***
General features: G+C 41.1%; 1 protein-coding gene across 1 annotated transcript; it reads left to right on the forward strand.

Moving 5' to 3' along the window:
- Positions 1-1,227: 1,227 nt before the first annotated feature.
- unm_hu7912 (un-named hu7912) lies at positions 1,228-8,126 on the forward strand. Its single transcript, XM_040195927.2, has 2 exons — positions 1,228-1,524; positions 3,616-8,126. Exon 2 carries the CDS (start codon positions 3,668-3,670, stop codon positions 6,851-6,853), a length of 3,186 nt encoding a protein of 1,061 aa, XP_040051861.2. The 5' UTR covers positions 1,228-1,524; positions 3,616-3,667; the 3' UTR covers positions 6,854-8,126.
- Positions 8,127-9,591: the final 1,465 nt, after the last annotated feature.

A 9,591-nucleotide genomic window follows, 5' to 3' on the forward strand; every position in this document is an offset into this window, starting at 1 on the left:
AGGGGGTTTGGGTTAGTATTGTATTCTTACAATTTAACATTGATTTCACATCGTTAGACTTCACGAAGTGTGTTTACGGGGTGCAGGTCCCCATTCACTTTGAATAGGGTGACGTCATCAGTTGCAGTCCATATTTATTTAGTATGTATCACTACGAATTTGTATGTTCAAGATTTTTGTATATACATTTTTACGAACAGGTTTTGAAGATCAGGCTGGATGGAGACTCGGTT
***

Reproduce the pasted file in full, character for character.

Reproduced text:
General features: G+C 41.1%; 1 protein-coding gene across 1 annotated transcript; it reads left to right on the forward strand.

Moving 5' to 3' along the window:
- Positions 1-1,227: 1,227 nt before the first annotated feature.
- unm_hu7912 (un-named hu7912) lies at positions 1,228-8,126 on the forward strand. Its single transcript, XM_040195927.2, has 2 exons — positions 1,228-1,524; positions 3,616-8,126. Exon 2 carries the CDS (start codon positions 3,668-3,670, stop codon positions 6,851-6,853), a length of 3,186 nt encoding a protein of 1,061 aa, XP_040051861.2. The 5' UTR covers positions 1,228-1,524; positions 3,616-3,667; the 3' UTR covers positions 6,854-8,126.
- Positions 8,127-9,591: the final 1,465 nt, after the last annotated feature.

A 9,591-nucleotide genomic window follows, 5' to 3' on the forward strand; every position in this document is an offset into this window, starting at 1 on the left:
AGGGGGTTTGGGTTAGTATTGTATTCTTACAATTTAACATTGATTTCACATCGTTAGACTTCACGAAGTGTGTTTACGGGGTGCAGGTCCCCATTCACTTTGAATAGGGTGACGTCATCAGTTGCAGTCCATATTTATTTAGTATGTATCACTACGAATTTGTATGTTCAAGATTTTTGTATATACATTTTTACGAACAGGTTTTGAAGATCAGGCTGGATGGAGACTCGGTT